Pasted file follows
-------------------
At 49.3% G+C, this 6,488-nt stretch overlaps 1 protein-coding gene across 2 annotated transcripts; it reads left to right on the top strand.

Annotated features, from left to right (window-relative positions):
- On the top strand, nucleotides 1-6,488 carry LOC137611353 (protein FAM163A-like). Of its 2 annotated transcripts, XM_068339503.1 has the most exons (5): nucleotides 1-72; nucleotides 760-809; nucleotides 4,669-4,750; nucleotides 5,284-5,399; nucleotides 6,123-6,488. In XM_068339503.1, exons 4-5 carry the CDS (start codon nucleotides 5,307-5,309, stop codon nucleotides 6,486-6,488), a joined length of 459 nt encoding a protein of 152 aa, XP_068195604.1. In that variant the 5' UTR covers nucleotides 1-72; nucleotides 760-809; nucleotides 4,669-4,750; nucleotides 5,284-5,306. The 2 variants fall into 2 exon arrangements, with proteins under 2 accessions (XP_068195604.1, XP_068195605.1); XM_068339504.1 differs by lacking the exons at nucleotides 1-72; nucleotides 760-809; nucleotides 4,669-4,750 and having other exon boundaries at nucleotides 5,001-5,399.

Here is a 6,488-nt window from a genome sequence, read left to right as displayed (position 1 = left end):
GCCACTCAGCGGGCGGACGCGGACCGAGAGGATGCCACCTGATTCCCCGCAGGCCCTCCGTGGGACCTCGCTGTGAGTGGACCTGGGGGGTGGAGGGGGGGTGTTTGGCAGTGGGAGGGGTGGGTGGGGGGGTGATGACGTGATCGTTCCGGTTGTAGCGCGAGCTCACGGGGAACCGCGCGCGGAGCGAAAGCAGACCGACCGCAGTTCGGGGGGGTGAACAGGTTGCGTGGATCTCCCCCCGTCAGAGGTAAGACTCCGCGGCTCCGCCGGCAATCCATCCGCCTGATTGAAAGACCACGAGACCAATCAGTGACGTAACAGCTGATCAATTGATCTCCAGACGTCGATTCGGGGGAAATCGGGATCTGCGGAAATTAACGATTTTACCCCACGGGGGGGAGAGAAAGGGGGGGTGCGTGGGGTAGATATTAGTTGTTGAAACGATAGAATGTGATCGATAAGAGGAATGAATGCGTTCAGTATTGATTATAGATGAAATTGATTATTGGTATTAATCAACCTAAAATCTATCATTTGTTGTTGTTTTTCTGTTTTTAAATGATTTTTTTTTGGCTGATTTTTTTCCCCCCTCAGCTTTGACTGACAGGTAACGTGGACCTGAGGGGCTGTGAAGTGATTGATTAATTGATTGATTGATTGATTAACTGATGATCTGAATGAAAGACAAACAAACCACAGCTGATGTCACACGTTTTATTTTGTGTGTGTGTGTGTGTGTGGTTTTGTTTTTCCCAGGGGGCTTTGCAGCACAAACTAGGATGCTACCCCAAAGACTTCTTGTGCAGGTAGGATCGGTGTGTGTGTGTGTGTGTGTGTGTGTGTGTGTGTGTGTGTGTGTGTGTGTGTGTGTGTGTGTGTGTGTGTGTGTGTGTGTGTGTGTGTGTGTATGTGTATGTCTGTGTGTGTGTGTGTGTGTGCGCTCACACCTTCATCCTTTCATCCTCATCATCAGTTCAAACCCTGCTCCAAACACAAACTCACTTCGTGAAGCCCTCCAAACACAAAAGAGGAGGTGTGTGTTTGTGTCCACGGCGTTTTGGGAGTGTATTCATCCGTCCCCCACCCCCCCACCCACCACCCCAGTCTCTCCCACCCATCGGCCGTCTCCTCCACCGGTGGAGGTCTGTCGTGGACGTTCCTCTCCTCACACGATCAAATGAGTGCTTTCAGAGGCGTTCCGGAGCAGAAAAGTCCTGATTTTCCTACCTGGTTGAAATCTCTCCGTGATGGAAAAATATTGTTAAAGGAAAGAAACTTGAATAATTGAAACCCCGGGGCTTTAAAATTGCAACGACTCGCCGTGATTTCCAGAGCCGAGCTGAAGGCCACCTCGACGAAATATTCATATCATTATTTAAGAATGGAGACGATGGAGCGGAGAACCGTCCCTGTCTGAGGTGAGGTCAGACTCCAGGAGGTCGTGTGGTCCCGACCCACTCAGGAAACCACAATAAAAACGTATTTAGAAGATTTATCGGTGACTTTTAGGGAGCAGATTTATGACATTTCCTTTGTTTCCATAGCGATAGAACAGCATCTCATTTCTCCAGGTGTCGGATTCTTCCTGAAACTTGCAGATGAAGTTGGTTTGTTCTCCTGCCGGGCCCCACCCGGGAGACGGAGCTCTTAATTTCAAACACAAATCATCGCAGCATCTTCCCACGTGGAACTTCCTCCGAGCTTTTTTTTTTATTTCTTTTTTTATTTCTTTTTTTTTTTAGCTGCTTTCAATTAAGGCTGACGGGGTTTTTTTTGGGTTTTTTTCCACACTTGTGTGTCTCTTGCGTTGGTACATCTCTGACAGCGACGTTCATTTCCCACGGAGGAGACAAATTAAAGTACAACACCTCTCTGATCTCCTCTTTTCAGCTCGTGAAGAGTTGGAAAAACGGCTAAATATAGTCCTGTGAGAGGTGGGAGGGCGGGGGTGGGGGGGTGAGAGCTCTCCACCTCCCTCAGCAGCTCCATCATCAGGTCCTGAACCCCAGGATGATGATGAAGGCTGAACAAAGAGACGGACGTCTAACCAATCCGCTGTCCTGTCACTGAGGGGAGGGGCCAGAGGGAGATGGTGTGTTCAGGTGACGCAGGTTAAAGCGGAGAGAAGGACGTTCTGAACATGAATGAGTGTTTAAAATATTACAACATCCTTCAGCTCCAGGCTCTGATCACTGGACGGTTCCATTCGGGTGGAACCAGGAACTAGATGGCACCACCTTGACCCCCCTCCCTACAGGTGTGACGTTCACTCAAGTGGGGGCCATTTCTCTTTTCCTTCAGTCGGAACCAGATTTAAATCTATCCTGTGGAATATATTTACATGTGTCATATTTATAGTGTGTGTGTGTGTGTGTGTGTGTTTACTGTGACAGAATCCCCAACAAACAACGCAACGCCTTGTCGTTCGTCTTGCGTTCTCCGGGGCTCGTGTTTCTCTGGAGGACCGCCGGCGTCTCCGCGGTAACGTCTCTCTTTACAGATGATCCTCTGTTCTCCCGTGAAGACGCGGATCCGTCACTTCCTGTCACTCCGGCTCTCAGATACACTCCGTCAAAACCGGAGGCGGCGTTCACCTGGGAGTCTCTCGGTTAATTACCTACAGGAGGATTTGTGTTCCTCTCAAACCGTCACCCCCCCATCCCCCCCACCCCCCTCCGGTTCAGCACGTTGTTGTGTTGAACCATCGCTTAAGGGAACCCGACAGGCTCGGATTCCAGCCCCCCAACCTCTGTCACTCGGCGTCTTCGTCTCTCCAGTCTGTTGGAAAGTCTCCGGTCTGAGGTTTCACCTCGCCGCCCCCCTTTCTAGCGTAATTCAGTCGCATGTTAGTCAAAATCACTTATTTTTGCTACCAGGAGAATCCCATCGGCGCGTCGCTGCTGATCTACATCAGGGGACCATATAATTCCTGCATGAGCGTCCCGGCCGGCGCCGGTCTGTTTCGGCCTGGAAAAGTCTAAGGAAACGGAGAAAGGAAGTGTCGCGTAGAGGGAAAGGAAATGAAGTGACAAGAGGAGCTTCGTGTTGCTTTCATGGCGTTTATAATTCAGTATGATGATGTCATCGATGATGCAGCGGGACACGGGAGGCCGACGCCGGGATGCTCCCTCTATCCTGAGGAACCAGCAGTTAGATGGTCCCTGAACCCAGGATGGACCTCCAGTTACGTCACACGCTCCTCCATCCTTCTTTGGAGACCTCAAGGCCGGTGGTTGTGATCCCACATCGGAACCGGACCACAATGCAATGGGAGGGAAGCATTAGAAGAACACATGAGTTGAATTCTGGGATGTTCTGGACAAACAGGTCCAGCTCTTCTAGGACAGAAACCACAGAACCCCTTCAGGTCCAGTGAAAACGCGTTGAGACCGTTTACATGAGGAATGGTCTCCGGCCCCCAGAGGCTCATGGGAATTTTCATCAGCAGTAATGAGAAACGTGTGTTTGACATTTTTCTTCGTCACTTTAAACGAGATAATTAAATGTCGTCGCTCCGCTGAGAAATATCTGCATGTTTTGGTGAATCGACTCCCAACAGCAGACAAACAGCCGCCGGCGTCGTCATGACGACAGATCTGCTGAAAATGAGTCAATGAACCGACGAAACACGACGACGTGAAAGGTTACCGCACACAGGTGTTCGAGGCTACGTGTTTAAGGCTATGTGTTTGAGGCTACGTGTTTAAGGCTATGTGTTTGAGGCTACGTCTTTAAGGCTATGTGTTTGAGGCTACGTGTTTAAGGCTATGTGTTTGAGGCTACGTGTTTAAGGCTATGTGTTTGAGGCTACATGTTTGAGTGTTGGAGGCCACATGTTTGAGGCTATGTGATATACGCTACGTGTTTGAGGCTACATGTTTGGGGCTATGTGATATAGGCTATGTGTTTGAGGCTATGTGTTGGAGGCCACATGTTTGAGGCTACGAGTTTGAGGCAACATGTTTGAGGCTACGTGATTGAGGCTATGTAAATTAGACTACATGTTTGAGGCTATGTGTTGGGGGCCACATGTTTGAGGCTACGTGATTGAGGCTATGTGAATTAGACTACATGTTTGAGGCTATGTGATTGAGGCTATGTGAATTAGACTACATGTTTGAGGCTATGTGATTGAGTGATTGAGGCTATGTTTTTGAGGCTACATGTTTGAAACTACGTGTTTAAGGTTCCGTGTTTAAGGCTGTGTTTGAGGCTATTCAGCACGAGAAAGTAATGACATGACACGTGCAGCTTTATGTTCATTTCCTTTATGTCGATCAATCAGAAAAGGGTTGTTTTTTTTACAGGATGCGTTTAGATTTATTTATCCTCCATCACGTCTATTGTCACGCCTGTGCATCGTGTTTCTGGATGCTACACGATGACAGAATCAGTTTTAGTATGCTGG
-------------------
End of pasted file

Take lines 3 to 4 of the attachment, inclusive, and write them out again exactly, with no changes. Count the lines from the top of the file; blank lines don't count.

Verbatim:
- On the top strand, nucleotides 1-6,488 carry LOC137611353 (protein FAM163A-like). Of its 2 annotated transcripts, XM_068339503.1 has the most exons (5): nucleotides 1-72; nucleotides 760-809; nucleotides 4,669-4,750; nucleotides 5,284-5,399; nucleotides 6,123-6,488. In XM_068339503.1, exons 4-5 carry the CDS (start codon nucleotides 5,307-5,309, stop codon nucleotides 6,486-6,488), a joined length of 459 nt encoding a protein of 152 aa, XP_068195604.1. In that variant the 5' UTR covers nucleotides 1-72; nucleotides 760-809; nucleotides 4,669-4,750; nucleotides 5,284-5,306. The 2 variants fall into 2 exon arrangements, with proteins under 2 accessions (XP_068195604.1, XP_068195605.1); XM_068339504.1 differs by lacking the exons at nucleotides 1-72; nucleotides 760-809; nucleotides 4,669-4,750 and having other exon boundaries at nucleotides 5,001-5,399.

Here is a 6,488-nt window from a genome sequence, read left to right as displayed (position 1 = left end):